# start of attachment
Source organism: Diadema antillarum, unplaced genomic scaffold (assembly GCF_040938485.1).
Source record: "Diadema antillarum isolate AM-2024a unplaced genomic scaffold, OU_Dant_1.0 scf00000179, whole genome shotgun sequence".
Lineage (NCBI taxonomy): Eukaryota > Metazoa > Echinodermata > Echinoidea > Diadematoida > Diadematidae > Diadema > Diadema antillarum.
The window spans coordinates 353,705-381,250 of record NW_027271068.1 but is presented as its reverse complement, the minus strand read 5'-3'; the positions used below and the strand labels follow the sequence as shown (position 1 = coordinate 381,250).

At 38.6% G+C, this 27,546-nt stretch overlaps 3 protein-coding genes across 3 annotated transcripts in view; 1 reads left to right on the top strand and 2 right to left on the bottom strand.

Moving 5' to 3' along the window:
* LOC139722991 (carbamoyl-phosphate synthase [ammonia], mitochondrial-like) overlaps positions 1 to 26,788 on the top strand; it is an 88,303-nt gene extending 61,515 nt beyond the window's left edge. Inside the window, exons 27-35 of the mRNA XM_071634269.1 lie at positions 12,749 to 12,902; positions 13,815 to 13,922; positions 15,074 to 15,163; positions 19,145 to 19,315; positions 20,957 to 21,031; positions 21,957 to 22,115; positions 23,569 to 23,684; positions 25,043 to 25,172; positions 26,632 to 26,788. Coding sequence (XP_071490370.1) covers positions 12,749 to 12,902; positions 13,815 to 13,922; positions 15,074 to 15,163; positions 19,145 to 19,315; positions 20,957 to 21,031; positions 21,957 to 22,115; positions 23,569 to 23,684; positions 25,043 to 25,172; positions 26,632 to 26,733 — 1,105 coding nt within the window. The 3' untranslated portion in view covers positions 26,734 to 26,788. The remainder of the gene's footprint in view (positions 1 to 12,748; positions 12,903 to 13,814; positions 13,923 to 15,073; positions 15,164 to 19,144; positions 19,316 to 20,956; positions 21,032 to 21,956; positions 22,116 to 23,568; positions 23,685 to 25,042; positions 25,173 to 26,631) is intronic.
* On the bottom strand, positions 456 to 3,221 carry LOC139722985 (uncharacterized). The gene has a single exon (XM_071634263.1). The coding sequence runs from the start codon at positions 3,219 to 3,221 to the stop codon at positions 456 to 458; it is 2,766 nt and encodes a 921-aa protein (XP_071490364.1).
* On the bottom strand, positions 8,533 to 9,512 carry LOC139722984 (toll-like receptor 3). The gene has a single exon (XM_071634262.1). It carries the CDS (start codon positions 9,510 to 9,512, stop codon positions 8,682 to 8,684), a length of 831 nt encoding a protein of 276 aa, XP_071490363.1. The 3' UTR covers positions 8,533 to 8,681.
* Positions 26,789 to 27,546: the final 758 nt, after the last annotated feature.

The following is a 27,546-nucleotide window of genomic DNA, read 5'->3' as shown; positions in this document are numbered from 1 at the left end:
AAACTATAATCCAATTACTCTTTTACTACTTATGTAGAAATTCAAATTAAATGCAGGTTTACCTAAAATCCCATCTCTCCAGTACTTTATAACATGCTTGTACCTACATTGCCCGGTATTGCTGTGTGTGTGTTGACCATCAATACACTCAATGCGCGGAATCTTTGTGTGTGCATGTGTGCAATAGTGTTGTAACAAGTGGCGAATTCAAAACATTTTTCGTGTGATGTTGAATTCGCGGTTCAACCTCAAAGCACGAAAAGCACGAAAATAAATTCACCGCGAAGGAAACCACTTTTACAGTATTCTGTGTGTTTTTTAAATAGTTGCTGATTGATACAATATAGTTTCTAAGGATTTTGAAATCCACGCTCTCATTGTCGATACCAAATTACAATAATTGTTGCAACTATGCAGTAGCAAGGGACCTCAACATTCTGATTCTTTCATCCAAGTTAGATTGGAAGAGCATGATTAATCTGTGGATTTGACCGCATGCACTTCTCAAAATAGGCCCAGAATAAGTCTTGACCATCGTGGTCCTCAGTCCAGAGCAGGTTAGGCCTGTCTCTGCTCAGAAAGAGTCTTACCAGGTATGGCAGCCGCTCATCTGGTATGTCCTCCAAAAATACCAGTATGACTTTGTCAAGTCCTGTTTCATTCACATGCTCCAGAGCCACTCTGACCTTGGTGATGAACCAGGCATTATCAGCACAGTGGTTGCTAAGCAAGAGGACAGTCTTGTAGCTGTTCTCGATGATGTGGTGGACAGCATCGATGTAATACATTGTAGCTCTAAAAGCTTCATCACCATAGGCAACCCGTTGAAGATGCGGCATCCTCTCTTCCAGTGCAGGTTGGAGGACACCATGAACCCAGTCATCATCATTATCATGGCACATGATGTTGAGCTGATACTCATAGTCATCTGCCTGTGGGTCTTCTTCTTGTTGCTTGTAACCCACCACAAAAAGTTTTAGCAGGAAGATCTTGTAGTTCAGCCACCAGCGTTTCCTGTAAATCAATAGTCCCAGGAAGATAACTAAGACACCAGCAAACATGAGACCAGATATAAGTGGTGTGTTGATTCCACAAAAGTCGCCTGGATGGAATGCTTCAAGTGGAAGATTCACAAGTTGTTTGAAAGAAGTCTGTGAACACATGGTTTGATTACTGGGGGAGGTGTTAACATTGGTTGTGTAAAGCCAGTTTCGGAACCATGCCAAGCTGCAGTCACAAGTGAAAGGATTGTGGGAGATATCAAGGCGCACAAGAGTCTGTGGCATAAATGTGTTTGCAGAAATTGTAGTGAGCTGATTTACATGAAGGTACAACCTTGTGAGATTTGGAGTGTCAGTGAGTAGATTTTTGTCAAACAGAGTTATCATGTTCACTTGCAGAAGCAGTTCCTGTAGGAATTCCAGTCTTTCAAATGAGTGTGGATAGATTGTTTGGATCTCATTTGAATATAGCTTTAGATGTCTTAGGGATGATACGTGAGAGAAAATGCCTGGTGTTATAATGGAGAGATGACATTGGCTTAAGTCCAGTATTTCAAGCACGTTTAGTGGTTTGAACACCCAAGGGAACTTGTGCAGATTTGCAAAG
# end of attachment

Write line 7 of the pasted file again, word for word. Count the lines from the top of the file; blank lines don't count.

* LOC139722991 (carbamoyl-phosphate synthase [ammonia], mitochondrial-like) overlaps positions 1 to 26,788 on the top strand; it is an 88,303-nt gene extending 61,515 nt beyond the window's left edge. Inside the window, exons 27-35 of the mRNA XM_071634269.1 lie at positions 12,749 to 12,902; positions 13,815 to 13,922; positions 15,074 to 15,163; positions 19,145 to 19,315; positions 20,957 to 21,031; positions 21,957 to 22,115; positions 23,569 to 23,684; positions 25,043 to 25,172; positions 26,632 to 26,788. Coding sequence (XP_071490370.1) covers positions 12,749 to 12,902; positions 13,815 to 13,922; positions 15,074 to 15,163; positions 19,145 to 19,315; positions 20,957 to 21,031; positions 21,957 to 22,115; positions 23,569 to 23,684; positions 25,043 to 25,172; positions 26,632 to 26,733 — 1,105 coding nt within the window. The 3' untranslated portion in view covers positions 26,734 to 26,788. The remainder of the gene's footprint in view (positions 1 to 12,748; positions 12,903 to 13,814; positions 13,923 to 15,073; positions 15,164 to 19,144; positions 19,316 to 20,956; positions 21,032 to 21,956; positions 22,116 to 23,568; positions 23,685 to 25,042; positions 25,173 to 26,631) is intronic.